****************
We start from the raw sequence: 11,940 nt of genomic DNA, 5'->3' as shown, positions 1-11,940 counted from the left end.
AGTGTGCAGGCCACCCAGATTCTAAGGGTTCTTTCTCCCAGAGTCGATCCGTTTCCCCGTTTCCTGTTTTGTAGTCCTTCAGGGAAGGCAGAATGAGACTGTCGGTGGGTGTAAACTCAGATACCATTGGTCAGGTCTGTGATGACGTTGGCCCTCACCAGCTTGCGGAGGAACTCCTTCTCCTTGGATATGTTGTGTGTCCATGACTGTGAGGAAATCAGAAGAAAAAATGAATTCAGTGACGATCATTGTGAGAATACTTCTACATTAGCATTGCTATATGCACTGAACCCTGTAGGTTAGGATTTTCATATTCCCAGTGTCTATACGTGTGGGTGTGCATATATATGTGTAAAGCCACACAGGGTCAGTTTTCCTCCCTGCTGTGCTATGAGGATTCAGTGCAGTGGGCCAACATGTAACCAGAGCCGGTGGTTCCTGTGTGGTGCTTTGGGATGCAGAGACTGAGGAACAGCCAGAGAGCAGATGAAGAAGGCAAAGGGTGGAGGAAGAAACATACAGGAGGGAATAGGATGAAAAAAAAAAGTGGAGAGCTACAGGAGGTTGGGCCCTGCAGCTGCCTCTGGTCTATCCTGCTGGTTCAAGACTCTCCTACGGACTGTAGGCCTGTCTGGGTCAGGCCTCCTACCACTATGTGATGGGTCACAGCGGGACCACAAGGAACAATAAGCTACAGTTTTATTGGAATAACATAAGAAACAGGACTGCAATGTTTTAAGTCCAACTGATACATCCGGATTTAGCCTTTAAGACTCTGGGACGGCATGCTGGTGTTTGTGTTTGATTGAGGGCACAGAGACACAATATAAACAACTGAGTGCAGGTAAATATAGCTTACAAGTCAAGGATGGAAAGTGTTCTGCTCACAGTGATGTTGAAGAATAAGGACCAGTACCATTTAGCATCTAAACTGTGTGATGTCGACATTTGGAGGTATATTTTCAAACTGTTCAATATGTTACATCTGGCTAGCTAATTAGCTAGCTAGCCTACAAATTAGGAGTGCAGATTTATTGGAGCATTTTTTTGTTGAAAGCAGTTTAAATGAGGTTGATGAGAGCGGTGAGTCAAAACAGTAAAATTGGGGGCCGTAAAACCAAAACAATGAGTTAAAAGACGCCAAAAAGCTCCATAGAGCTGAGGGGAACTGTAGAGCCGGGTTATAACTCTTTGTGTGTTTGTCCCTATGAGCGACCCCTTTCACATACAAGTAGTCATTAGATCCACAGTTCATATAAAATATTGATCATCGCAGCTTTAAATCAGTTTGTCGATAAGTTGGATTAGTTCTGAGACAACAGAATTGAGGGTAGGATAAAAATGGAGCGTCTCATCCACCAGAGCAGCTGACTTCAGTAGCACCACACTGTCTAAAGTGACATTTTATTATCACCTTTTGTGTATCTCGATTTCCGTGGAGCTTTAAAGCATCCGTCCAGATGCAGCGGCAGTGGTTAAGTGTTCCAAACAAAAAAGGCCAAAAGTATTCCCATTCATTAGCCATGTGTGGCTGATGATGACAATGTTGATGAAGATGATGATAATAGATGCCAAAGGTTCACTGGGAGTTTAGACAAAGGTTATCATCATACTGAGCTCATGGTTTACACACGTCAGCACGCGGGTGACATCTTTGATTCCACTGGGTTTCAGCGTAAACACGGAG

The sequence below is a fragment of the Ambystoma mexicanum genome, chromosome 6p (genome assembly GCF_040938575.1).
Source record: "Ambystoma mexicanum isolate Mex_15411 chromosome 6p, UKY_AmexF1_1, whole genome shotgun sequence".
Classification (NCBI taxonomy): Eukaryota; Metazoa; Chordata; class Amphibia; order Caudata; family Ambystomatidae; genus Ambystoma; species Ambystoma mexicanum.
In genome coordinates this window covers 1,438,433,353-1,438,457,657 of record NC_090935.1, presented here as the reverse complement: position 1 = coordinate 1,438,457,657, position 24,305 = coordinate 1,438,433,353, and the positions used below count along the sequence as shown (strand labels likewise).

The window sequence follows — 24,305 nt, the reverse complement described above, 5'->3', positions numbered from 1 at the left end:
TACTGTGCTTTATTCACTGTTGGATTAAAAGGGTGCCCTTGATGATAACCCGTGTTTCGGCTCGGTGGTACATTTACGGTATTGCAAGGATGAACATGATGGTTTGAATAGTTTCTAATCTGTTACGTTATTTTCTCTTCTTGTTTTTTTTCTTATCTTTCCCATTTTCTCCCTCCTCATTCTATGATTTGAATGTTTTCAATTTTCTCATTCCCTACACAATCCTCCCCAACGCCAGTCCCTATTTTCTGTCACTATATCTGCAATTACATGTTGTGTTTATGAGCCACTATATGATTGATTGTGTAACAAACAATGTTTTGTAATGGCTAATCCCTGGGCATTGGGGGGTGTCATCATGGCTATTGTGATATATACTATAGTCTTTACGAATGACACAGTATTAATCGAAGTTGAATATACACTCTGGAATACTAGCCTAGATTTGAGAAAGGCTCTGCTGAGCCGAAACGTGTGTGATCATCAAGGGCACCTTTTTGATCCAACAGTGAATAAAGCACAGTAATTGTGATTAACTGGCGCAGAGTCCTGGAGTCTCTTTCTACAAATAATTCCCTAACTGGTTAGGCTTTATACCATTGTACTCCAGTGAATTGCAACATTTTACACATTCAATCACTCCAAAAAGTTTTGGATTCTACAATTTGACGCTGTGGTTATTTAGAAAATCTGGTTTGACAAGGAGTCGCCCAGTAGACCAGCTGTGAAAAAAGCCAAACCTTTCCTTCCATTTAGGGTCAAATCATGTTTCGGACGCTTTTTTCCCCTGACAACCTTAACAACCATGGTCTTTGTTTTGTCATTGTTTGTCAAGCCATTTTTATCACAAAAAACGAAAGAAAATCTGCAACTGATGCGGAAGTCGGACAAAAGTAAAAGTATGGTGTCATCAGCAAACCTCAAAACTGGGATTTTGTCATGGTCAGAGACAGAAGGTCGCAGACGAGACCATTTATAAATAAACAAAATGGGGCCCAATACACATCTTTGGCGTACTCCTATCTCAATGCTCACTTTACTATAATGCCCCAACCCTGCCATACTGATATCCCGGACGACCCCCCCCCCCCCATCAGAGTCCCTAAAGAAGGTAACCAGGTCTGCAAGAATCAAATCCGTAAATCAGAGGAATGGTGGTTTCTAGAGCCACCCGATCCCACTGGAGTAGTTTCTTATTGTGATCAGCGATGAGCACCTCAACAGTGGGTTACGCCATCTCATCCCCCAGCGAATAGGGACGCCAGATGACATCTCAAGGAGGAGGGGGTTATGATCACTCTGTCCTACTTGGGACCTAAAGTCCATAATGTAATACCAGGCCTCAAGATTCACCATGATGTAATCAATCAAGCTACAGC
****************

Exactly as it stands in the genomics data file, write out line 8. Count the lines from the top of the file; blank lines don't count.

TACTGTGCTTTATTCACTGTTGGATTAAAAGGGTGCCCTTGATGATAACCCGTGTTTCGGCTCGGTGGTACATTTACGGTATTGCAAGGATGAACATGATGGTTTGAATAGTTTCTAATCTGTTACGTTATTTTCTCTTCTTGTTTTTTTTCTTATCTTTCCCATTTTCTCCCTCCTCATTCTATGATTTGAATGTTTTCAATTTTCTCATTCCCTACACAATCCTCCCCAACGCCAGTCCCTATTTTCTGTCACTATATCTGCAATTACATGTTGTGTTTATGAGCCACTATATGATTGATTGTGTAACAAACAATGTTTTGTAATGGCTAATCCCTGGGCATTGGGGGGTGTCATCATGGCTATTGTGATATATACTATAGTCTTTACGAATGACACAGTATTAATCGAAGTTGAATATACACTCTGGAATACTAGCCTAGATTTGAGAAAGGCTCTGCTGAGCCGAAACGTGTGTGATCATCAAGGGCACCTTTTTGATCCAACAGTGAATAAAGCACAGTAATTGTGATTAACTGGCGCAGAGTCCTGGAGTCTCTTTCTACAAATAATTCCCTAACTGGTTAGGCTTTATACCATTGTACTCCAGTGAATTGCAACATTTTACACATTCAATCACTCCAAAAAGTTTTGGATTCTACAATTTGACGCTGTGGTTATTTAGAAAATCTGGTTTGACAAGGAGTCGCCCAGTAGACCAGCTGTGAAAAAAGCCAAACCTTTCCTTCCATTTAGGGTCAAATCATGTTTCGGACGCTTTTTTCCCCTGACAACCTTAACAACCATGGTCTTTGTTTTGTCATTGTTTGTCAAGCCATTTTTATCACAAAAAACGAAAGAAAATCTGCAACTGATGCGGAAGTCGGACAAAAGTAAAAGTATGGTGTCATCAGCAAACCTCAAAACTGGGATTTTGTCATGGTCAGAGACAGAAGGTCGCAGACGAGACCATTTATAAATAAACAAAATGGGGCCCAATACACATCTTTGGCGTACTCCTATCTCAATGCTCACTTTACTATAATGCCCCAACCCTGCCATACTGATATCCCGGACGACCCCCCCCCCCCCATCAGAGTCCCTAAAGAAGGTAACCAGGTCTGCAAGAATCAAATCCGTAAATCAGAGGAATGGTGGTTTCTAGAGCCACCCGATCCCACTGGAGTAGTTTCTTATTGTGATCAGCGATGAGCACCTCAACAGTGGGTTACGCCATCTCATCCCCCAGCGAATAGGGACGCCAGATGACATCTCAAGGAGGAGGGGGTTATGATCACTCTGTCCTACTTGGGACCTAAAGTCCATAATGTAATACCAGGCCTCAAGATTCACCATGATGTAATCAATCAAGCTACAGC